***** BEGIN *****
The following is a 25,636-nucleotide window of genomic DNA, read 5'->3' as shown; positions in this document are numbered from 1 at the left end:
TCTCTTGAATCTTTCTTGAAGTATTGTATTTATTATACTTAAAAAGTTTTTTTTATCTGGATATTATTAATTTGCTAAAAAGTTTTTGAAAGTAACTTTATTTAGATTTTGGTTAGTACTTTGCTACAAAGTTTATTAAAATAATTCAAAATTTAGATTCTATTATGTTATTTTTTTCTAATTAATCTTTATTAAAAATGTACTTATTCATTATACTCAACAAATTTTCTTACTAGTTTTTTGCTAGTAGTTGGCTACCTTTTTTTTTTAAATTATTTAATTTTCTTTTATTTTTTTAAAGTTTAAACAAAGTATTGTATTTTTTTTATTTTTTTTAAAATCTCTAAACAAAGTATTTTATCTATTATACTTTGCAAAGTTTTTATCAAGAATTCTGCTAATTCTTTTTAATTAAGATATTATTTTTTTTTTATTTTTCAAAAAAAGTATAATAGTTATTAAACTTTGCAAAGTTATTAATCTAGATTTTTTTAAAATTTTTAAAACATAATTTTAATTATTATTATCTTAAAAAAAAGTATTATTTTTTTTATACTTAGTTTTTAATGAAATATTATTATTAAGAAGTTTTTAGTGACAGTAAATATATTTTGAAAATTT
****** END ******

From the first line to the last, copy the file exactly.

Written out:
The following is a 25,636-nucleotide window of genomic DNA, read 5'->3' as shown; positions in this document are numbered from 1 at the left end:
TCTCTTGAATCTTTCTTGAAGTATTGTATTTATTATACTTAAAAAGTTTTTTTTATCTGGATATTATTAATTTGCTAAAAAGTTTTTGAAAGTAACTTTATTTAGATTTTGGTTAGTACTTTGCTACAAAGTTTATTAAAATAATTCAAAATTTAGATTCTATTATGTTATTTTTTTCTAATTAATCTTTATTAAAAATGTACTTATTCATTATACTCAACAAATTTTCTTACTAGTTTTTTGCTAGTAGTTGGCTACCTTTTTTTTTTAAATTATTTAATTTTCTTTTATTTTTTTAAAGTTTAAACAAAGTATTGTATTTTTTTTATTTTTTTTAAAATCTCTAAACAAAGTATTTTATCTATTATACTTTGCAAAGTTTTTATCAAGAATTCTGCTAATTCTTTTTAATTAAGATATTATTTTTTTTTTATTTTTCAAAAAAAGTATAATAGTTATTAAACTTTGCAAAGTTATTAATCTAGATTTTTTTAAAATTTTTAAAACATAATTTTAATTATTATTATCTTAAAAAAAAGTATTATTTTTTTTATACTTAGTTTTTAATGAAATATTATTATTAAGAAGTTTTTAGTGACAGTAAATATATTTTGAAAATTT